When Julian Assange does leave the embassy, it will be important to try to focus a hostile media on why it is Assange is actually wanted for extradition, Craig Murray comments.
By Craig Murray
Entirely unexpectedly, I have been down in London this last three days outside and around the Ecuadorean Embassy, following WikiLeaks’ announcement that their sources indicate Julian might be expelled within hours or days. Plainly Julian’s position within the Embassy has deteriorated fundamentally, to the extent he is now treated openly as a closely guarded prisoner. I still have not myself been granted permission to visit him and he is now very isolated.
Nothing has happened so far this weekend, though I stated from the start that if the police were going to move in, the most likely time would be 4am on Monday morning. There is a thought that the massive media presence occasioned by WikiLeaks’ announcement may have succeeded in deterring President Lenin Moreno from the expulsion. Let us hope that will prove the case.
I am very exhausted, having been more or less on 24 hour watch for three days. It was also somewhat difficult to tell Nadira her birthday celebration had shifted without notice from a restaurant in Edinburgh to a wet pavement in London. But I was very pleased to have a very fruitful in depth conversation with Kristin Hrafnsson, editor in chief of Wikileaks. Our thoughts ran along these lines, and as this does not involve secrets but rather media handling, I see no harm in sharing these thoughts with you.
When Julian does leave the Embassy, whatever the circumstances in which he does that, it will be for a day or two the largest media story in the world and undoubtedly will lead all the news bulletins across every major country. The odds are that he will be leaving and facing a fight against extradition to the United States, on charges arising from the Chelsea Manning releases which revealed a huge amount about U.S. war crimes and other illegal acts.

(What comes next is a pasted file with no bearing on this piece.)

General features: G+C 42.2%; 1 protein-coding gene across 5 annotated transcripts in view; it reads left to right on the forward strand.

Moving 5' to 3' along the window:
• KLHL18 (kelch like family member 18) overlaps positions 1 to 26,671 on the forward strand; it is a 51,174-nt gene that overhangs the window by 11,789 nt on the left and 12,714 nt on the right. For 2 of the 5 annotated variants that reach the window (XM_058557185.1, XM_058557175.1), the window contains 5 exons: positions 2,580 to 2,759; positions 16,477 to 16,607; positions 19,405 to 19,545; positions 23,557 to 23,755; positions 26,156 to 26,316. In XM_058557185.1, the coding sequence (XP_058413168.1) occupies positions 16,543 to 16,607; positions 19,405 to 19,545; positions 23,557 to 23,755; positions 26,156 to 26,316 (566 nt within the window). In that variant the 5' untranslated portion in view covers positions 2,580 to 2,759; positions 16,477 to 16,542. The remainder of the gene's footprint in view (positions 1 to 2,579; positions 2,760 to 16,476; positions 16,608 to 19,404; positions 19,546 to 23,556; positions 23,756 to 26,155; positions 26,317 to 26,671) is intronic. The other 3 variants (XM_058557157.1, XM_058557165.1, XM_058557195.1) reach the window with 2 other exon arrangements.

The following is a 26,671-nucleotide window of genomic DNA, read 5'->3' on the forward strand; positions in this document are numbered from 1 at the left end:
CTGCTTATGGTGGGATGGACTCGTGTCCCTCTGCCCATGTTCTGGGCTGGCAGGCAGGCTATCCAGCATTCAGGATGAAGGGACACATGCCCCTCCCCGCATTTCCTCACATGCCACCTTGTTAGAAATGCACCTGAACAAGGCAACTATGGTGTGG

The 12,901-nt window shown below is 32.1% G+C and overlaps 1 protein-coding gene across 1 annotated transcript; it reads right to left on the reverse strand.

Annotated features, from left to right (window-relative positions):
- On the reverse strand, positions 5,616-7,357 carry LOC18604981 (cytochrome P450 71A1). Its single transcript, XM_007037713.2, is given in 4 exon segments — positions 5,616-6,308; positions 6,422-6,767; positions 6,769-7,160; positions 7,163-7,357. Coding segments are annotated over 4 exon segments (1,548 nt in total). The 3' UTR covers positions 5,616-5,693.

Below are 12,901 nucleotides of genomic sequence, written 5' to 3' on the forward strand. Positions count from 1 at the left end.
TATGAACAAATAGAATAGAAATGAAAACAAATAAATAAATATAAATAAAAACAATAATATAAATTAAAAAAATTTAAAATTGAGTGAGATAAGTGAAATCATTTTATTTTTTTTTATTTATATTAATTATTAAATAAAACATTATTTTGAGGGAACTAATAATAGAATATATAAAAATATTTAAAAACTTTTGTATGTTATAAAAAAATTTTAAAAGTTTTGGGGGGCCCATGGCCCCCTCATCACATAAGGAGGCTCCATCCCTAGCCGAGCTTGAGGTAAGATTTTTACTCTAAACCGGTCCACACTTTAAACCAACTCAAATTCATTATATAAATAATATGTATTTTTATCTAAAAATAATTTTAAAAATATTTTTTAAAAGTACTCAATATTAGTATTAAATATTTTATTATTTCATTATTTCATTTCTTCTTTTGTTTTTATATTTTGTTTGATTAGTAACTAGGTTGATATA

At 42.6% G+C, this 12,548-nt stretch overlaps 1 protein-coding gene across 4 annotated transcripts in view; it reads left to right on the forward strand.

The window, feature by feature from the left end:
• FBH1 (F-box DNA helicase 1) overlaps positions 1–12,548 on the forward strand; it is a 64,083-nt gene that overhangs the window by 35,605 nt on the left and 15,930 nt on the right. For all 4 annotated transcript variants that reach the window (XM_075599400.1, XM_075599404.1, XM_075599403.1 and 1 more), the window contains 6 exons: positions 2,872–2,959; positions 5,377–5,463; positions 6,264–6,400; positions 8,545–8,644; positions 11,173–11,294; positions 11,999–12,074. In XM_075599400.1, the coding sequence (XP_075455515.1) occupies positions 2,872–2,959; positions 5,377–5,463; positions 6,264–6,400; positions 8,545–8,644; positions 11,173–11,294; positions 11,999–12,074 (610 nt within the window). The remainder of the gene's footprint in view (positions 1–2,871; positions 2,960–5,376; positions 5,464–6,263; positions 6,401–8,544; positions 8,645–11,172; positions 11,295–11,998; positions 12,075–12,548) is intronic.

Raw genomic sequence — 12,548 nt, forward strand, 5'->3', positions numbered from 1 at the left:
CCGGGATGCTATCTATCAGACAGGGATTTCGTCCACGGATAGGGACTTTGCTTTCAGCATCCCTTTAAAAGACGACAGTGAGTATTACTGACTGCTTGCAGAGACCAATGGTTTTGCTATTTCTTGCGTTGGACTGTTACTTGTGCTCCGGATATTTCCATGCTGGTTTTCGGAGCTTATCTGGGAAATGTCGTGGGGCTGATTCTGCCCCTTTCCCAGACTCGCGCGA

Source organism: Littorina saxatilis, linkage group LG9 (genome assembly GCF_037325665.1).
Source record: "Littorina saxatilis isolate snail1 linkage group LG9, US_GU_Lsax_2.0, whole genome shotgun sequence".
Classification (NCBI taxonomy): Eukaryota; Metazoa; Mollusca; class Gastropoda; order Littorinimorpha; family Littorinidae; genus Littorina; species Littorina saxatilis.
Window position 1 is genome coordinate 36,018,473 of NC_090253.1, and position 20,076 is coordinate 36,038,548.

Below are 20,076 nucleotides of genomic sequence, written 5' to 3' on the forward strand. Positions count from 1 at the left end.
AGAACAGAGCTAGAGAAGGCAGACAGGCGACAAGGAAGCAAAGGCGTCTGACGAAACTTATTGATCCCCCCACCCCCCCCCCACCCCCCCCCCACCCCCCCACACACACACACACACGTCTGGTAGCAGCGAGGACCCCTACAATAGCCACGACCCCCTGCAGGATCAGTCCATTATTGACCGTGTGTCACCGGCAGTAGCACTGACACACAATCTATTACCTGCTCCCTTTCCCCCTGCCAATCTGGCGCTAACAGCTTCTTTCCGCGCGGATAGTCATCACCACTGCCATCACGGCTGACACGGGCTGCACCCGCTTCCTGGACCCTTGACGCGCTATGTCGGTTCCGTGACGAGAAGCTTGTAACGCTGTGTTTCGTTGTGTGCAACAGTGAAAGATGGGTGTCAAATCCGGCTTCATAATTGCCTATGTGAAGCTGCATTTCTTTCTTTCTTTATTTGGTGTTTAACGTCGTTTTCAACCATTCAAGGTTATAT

It will be very important to try to focus a hostile media on why it is Julian is actually wanted for extradition. Not for the non-existent collusion with Russia to assist Trump, which is an entirely fake narrative. Not for meetings with Paul Manafort which never happened. Not for the allegations in Sweden which fell apart immediately they were subject to rational scrutiny. And not for any nonsense about whether he hacked the communications in the Embassy or cleaned up the cat litter.
This is not going to be an easy task because pretty well all of the Western media is going to want to focus on these false anti-Assange narratives, and they will be determined to give as little attention as possible to the fact he is a publisher facing trial for publishing leaked state documents which revealed state wrongdoing.
It is a classic and fundamental issue of freedom of speech and freedom of the press. Drawing together a team that can get this message across in such MSM windows as are afforded, as well as through social media, is an important task. The team needs to be in readiness and to be backed by a suitable support infrastructure that can be dusted off and sprung into action. The public framing of Julian’s position will undoubtedly impact on the final outcome; that is why the MSM have put in such a consistent effort to demonise one of the most interesting figures and original thinkers of our time.
If the balloon really had gone up this weekend, we would have been woefully unprepared to deal with the task of explaining the true story. If nothing else, this weekend’s alarm has been very helpful in concentrating minds on the size of the task.
Craig Murray is an author, broadcaster and human rights activist. He was British Ambassador to Uzbekistan from August 2002 to October 2004 and Rector of the University of Dundee from 2007 to 2010.